digital anthropology online course

Last Updated on December 14, 2022 by Omoyeni Adeniyi

As the internet evolves, so does our need to learn about digital anthropology. We have decided to create an online course about digital anthropology for those who wish to be a part of the most exciting study into the psychology of digital tools, communication, and interactions. Learn about digital anthropology from the comfort of your own home with Infolearners’ online course. Our educators are here to help you, whether you need help creating a website or just want to learn more about digital anthropology.

Why We Post: the Anthropology of Social Media

Discover the varying uses of social media around the world and its consequences for politics, relationships and everyday life.Join course

47,634 enrolled on this course

Why We Post: the Anthropology of Social Media

This free online course is based on the work of nine anthropologists who each spent 15 months in fieldsites in Brazil, Chile, industrial and rural China, England, India, Italy, Trinidad and Turkey.

What are the consequences of social media?

The course offers a new definition of social media which concentrates on the content posted, not just the capabilities of platforms. It examines the increasing importance of images in communication and the reasons why people post memes, selfies and photographs.

Over five weeks you will explore the impact of social media on a wide range of topics including politics, education, gender, commerce, privacy and equality. You will come to understand how the consequences of social media vary from region to region.

Take a comparative and anthropological approach to social media

The course will be taught by the same nine anthropologists who carried out the original fieldwork and who are publishing eleven books based on this research.

You will meet many of our informants through our films, engage with our team through video discussions and lectures, and encounter our ideas through animations, infographics and text.

Adopting an anthropological and comparative approach, we strive to understand not only how social media has changed the world, but how the world has changed social media.

To learn more about our research, see the Why We Post website or read our blog. If you have a question about the project, email [email protected].

Translations of this course can be found on UCLeXtend in the following languages: Chinese, Italian, Hindi, Portuguese,

What topics will you cover?

  • What is social media and how should we define it?
  • Academic approaches to social media and an introduction to anthropology.
  • The rise of images in communication.
  • The impact of social media on gender and politics.
  • The impact of social media on education, commerce and privacy.
  • The impact of social media on inequality.

When would you like to start?

Start straight away and learn at your own pace. If the course hasn’t started yet you’ll see the future date listed below.

  • Available nowJoin today

Learning on this course

You can take this self-guided course and learn at your own pace. On every step of the course you can meet other learners, share your ideas and join in with active discussions in the comments.

What will you achieve?

By the end of the course, you‘ll be able to…

  • Apply critical thinking to a range of cross-cultural qualitative and quantitative evidence.
  • Asses social media from an anthropological perspective and conduct mini research projects.
  • Compare one’s own perspective on social media to those from other cultural backgrounds.

Who is the course for?

The only requirement is an interest in social media and people.

What do people say about this course?

“As previously, FutureLearn excel themselves with this great little course on social media. It is accessible, lucid and interesting. The course leaders walk you through the steps in a fluid fashion, checking for understanding before moving on to the next stage. There is a helpful use of multi-media resources, and quiz tests to enhance the learning experience. Highly recommended!”Steff Marshall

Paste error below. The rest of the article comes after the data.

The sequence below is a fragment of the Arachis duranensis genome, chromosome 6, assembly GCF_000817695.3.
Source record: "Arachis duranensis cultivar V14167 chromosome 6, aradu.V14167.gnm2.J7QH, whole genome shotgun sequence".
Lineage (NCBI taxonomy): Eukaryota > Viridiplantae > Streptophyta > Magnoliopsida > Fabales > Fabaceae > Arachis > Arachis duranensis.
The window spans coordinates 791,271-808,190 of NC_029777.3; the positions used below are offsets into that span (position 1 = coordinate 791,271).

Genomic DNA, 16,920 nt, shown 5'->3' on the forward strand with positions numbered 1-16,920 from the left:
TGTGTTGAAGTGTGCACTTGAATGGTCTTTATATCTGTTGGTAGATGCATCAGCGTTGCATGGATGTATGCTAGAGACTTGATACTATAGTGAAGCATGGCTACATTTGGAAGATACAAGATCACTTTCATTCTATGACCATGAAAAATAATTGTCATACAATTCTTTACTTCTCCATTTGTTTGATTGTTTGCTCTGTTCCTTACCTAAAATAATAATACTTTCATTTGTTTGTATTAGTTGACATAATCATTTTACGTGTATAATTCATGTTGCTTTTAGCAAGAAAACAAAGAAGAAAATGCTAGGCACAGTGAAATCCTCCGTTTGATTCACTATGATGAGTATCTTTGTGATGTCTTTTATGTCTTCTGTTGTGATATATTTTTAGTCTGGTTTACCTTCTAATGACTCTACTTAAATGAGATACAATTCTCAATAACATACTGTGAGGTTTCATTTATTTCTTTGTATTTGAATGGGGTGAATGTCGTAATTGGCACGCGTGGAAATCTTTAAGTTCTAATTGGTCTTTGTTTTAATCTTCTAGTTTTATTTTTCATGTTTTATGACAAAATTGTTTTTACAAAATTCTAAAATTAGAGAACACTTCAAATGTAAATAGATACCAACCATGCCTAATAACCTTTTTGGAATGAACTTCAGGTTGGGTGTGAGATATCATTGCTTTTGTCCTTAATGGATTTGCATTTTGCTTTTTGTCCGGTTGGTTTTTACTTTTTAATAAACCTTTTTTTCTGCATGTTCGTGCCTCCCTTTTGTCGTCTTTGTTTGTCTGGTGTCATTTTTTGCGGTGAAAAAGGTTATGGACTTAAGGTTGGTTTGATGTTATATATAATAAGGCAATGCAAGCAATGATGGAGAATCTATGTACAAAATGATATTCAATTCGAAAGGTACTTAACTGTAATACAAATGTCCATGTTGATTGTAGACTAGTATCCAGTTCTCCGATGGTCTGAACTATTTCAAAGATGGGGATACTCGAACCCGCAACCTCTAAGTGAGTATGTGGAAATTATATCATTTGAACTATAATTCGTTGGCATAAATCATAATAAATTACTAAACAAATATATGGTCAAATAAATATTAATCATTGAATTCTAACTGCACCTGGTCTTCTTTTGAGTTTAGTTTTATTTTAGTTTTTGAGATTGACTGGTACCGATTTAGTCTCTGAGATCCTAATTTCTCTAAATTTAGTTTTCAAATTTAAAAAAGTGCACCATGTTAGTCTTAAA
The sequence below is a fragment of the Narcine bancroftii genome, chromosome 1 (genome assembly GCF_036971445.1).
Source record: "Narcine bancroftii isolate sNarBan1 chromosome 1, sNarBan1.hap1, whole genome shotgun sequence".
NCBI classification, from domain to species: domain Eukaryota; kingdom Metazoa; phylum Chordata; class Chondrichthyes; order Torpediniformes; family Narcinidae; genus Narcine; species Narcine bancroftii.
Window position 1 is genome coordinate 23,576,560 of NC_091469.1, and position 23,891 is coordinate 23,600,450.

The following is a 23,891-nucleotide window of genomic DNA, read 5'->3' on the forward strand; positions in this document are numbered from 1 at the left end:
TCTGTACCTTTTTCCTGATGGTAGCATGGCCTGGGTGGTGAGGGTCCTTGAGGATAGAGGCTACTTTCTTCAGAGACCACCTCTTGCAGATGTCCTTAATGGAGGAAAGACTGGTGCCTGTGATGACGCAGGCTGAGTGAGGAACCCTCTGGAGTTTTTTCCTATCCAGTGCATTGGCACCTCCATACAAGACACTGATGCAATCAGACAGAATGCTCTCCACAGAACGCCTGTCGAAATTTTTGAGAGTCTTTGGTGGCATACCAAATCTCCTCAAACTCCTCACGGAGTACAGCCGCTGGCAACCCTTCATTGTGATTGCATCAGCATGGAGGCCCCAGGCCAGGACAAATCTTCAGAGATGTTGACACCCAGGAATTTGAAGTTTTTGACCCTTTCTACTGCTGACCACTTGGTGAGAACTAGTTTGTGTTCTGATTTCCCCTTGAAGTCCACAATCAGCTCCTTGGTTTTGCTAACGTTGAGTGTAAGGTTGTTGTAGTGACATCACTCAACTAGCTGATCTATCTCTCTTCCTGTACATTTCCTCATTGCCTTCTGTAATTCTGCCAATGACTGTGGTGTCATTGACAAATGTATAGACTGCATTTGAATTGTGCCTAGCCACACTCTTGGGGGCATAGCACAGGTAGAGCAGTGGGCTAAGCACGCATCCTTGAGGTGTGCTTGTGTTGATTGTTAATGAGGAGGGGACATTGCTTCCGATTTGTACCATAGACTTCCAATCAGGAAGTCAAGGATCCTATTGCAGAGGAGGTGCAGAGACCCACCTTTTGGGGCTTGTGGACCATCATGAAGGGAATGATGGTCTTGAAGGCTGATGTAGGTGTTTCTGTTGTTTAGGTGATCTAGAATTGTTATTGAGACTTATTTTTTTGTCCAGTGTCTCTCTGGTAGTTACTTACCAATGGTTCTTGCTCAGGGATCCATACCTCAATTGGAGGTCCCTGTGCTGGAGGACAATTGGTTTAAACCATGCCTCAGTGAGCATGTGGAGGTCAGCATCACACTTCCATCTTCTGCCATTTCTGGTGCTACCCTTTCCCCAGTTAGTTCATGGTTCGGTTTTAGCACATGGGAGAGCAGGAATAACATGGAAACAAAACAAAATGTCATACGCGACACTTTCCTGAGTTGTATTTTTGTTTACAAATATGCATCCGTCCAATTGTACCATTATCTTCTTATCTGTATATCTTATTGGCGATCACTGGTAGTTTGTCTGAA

“I have been delighted by how the course articulates one single message – each community adapts social media to their very own social needs. It uses different kinds of very short, impactful mini-lessons (videos, activities, questions, readings). I found it especially valuable how FutureLearn enables discussion among course participants in the online chat, and how teachers for this particular course contributed to it and moderated it. This has made the course eminently practical for me and helped me digest and embrace learnings. I have stayed in contact with a few fellow participants ever since, and even had a work exchange with one of the teachers.”Gianluca Marcellino

Who will you learn with?

Daniel Miller

Daniel Miller is Professor of Anthropology at University College London. He developed the Digital Anthropology programme at UCL. @DannyAnth

Elisabetta Costa

Elisabetta Costa is a postdoctoral research fellow at the British Institute at Ankara. She is an anthropologist specialised in the study of media and digital media in Turkey and the Middle-East.

Jolynna Sinanan

Vice Chancellor’s Research Fellow at the Digital Ethnography Research Centre and the School of Media and Communications at the Royal Melbourne Institute of Technology, Australia.

Juliano Spyer

i am currently finishing my phd in anthropology, studying social media.

Laura Haapio-Kirk

I am a PhD researcher at UCL Anthropology studying smartphones and ageing in Japan, and a Leach fellow in public anthropology at the Royal Anthropological Institute.
www.twitter.com/LauraLHK

Nell Haynes

I am a postdoctoral researcher in anthropology

Razvan Nicolescu

I am an Honorary Research Associate at the Department of Anthropology, UCL.

Shriram Venkatraman

PhD scholar at the Dept. of Anthropology, University College London. Anthropologist/Statistician. Research Interests: Technologies in Workplace, Org Culture & Entrepreneurship. @venkatshriram

Tom McDonald

I’m an Assistant Professor at the Department of Sociology, The University of Hong Kong. Member of the UCL Why We Post team. http://twitter.com/AnthroTom | http://sociology.hku.hk/mcdonald

Xinyuan Wang

Postdoctoral Researcher at UCL. The author of ‘Social Media in Industrial China’ and co-author of ‘How the World Changed Social Media’.